Devil dog memories
Following Christmas and the new year celebrations I live a little on the edge of darkness. It revolves around the fact that during the last 5 years of William’s life (in the Navy) that I often only got to see him for brief periods during the holidays. I treasured those days and so looked forward to them. There are times I still feel he is just “away” and I will see him again. It’s a disappointment when the visit doesn’t actually happen. Camp LeJeune got the best of him in his final days and I resent that a bit. He should be here.
So I close my eyes and ask for strength. My grandpa Matino greets me on the front porch of his house with his green alligator change purse. His old, calloused hands gently shake and the jingling of coins opens my eyes to a nickel in my palm and a kind smile on his face. “It’s enough to buy a devil dog down at the corner store.” At 7 years old I can stop in to Mr.Ortlip’s grocery before or after school, all by myself, and buy that devil dog or maybe some candy. It’s powerful and sweet. It’s love and a kind reminder from my grandpa that I am stronger than I think at this moment in time. Just close your eyes. Take a deep breathe.
It was very early 1900’s when my grandfather left Sicily and landed penniless at Ellis Island. The story goes that the Italian mafia attempted to entice him into “the family” by offering him a gun and a “job”. Scared out of his mind he boards the first train out of New York City and hops off an hour later when out the window he spies a sign for an Italian restaurant. “Ah, Italian people must live here.” Westfield, NJ was where my grandfather landed a job hauling coal and lumber by horse and wagon. By 1920 he was building his first home. My dad was born and I was raised in Westfield thanks to grandpa’s courage.
I wish I had that old green change purse. Maybe one of my siblings or maybe a cousin inherited it and treasure it as much as I do. Who knew the power of a nickel? Some day, when she is older, I will give my grand-daughter “a nickel” every time I see her.
Now for a sweet treat to bring back reality. It’s baking therapy 101. This recipe is pretty close to what I remember an authentic snack cake to be. The recipe was handed down to me from a patient’s mom many years ago. It did not pop up on google, so the original source is uncertain. I tweaked it a bit amping up the cocoa flavor with some salt, vanilla and espresso powder and changed a raw flour buttercream to a cooked flour version. The buttercream is kind of amazing even though the addition of shortening kind of freaks me out. I think shortening is used for its pure white color only.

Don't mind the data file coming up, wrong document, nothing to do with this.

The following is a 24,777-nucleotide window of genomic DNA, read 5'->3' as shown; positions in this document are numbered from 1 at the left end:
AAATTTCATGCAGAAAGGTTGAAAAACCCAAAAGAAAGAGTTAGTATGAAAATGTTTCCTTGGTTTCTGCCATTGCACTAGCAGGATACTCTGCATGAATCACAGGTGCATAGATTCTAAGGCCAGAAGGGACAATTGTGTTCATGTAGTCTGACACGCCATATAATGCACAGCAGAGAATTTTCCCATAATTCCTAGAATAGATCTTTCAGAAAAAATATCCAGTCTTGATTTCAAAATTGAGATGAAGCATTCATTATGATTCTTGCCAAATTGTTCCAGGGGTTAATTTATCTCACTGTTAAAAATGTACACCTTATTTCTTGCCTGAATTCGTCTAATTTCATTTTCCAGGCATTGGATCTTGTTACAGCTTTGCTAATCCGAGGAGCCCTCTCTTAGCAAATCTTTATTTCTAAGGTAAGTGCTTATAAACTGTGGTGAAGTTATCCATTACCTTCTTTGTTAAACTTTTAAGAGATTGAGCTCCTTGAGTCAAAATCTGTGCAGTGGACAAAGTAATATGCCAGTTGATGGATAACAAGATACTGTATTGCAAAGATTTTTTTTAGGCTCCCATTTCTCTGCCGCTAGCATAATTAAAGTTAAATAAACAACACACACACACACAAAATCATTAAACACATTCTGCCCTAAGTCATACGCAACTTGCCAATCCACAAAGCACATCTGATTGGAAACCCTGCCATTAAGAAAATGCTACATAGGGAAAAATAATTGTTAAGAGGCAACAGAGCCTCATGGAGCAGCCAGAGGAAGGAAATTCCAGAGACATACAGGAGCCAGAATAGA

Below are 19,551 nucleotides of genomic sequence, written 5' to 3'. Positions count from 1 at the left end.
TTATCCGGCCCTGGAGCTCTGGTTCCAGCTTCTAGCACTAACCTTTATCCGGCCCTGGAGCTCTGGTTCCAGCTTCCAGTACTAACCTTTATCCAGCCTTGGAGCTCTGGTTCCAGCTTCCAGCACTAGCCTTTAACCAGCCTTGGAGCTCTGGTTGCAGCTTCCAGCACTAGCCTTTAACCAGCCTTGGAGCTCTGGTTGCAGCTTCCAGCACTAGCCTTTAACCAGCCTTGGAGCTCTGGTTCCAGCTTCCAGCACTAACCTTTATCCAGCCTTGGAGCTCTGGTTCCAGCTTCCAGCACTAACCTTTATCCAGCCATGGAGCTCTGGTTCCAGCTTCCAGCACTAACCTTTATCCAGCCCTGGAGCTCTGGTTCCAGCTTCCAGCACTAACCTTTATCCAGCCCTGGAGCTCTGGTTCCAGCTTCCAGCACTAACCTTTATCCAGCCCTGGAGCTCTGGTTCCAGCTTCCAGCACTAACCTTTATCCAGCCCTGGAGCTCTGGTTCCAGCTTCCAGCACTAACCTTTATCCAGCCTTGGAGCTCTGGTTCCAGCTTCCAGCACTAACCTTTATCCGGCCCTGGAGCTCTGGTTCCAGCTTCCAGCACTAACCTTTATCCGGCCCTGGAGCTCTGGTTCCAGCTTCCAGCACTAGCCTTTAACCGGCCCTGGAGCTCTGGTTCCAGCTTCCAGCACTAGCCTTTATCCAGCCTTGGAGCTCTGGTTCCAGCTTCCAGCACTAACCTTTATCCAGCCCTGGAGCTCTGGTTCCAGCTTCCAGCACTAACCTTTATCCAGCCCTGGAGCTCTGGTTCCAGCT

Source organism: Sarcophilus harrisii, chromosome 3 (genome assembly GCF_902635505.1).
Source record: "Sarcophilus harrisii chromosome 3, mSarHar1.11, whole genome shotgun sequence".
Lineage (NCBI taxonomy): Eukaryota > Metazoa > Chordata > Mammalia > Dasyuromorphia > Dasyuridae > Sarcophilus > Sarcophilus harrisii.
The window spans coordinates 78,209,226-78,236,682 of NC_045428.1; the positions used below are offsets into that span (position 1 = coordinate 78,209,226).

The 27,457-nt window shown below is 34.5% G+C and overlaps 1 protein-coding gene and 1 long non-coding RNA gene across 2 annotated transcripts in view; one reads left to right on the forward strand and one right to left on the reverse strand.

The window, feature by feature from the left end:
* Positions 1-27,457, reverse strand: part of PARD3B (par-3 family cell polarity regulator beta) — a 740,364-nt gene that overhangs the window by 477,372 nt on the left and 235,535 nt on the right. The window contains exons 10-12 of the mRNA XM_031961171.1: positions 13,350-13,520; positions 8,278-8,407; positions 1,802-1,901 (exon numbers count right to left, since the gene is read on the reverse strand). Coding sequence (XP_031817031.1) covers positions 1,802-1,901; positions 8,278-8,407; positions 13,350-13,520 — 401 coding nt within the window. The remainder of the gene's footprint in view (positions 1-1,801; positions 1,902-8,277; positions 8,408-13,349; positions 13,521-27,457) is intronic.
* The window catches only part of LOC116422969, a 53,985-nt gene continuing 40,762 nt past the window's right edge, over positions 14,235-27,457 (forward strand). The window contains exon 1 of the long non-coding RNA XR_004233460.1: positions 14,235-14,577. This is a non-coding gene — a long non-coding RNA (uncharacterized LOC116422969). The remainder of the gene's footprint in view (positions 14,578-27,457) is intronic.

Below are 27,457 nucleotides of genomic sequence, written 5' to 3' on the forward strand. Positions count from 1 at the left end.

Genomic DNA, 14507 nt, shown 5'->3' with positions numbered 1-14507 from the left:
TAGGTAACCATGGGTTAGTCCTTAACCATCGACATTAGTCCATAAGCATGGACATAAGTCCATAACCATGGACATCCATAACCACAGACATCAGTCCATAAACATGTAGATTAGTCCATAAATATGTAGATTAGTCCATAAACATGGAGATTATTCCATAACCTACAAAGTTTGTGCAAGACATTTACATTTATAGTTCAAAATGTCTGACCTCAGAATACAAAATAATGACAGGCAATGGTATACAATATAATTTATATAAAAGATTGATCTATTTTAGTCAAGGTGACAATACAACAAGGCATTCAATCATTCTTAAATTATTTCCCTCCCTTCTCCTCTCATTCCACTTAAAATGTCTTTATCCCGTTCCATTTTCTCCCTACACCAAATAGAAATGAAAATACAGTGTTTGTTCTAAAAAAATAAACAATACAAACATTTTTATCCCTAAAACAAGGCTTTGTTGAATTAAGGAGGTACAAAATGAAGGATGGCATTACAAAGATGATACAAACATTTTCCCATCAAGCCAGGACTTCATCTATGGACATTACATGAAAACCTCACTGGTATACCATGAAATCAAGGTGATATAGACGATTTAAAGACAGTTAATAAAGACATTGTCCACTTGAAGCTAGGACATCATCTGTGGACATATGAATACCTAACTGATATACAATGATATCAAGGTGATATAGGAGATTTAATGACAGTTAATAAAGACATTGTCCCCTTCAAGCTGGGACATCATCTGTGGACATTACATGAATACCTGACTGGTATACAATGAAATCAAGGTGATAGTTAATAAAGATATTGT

Devil Dog Baking Tips
Just a couple of baking tips before we get to the recipe. First, I know you want to skip the sifting of the dry ingredients, but don’t do it. Not only does it aerate the mixture, but it also gets rid of lumpy baking soda and cocoa powder. No lumps allowed. Second, room temperature ingredients do make a difference for a light and fluffy cake. Finally, gild that lily with some melted dark chocolate or dusting of powdered sugar. Who says devil dogs can’t be fancy?Print
- Total Time: 28 minutes
- Yield: makes 20 devil dogs 1x
the chocolate cream filled snack cakes you remember
2 cups all purpose flour
½ cup unsweetened cocoa powder
1½ teaspoon baking soda
½ teaspoon instant espresso powder, optional
½ teaspoon salt
½ cup unsalted butter, room temperature
½ cup sugar
1 egg, room temperature
1 teaspoon vanilla
1 cup milk, room temperature
Flour Butter Cream Filling
½ cup all purpose flour
½ cup milk
¼ teaspoon salt
1 cup powdered sugar
½ cup unsalted butter
½ cup shortening
1 teaspoon vanilla
- Heat oven 425F. Line baking sheets with parchment.
- In large bowl, sift flour, cocoa powder, baking soda, espresso powder and salt; whisk it to blend and set aside.
- In another bowl, beat butter and sugar for 5 minutes. Beat in egg and vanilla. Add 1/3 of dry ingredients alternating with half the milk beating well after each addition and scraping down bowl as needed.
- Spoon batter into a zippered plastic bag; seal bag. Snip off a 1/2-inch piece of one corner.
- Pipe batter into 3-inch logs about 1½ to 2-inches wide and 2-inches apart on prepared baking sheets.
- Bake 8 minutes. Cool.
- Turn half the cakes over and pipe or spread flat sides with cream filling.
- Cover with remaining cakes, flat side down.
- For the flour butter cream filling: In a small saucepan over medium-low heat whisk flour, milk and salt until blended and no lumps remain. Cook mixture, stirring with a wooden spoon, until it thickens, pulls away from the sides of the pan and forms a smooth ball.
- Transfer dough to a bowl. Add powdered sugar and beat with an electric mixer until smooth.
- In another bowl, beat butter and shortening until blended. Add vanilla and beat well. Gradually add sugar mixture beating until mixture is smooth, thick and fluffy.
drizzle with some melted chocolate, if desired
- Prep Time: 20 minutes
- Cook Time: 8 minutes
- Category: dessert
- Method: baking
- Cuisine: American
Keywords: devil dogs, chocolate, cream filling, cake, snack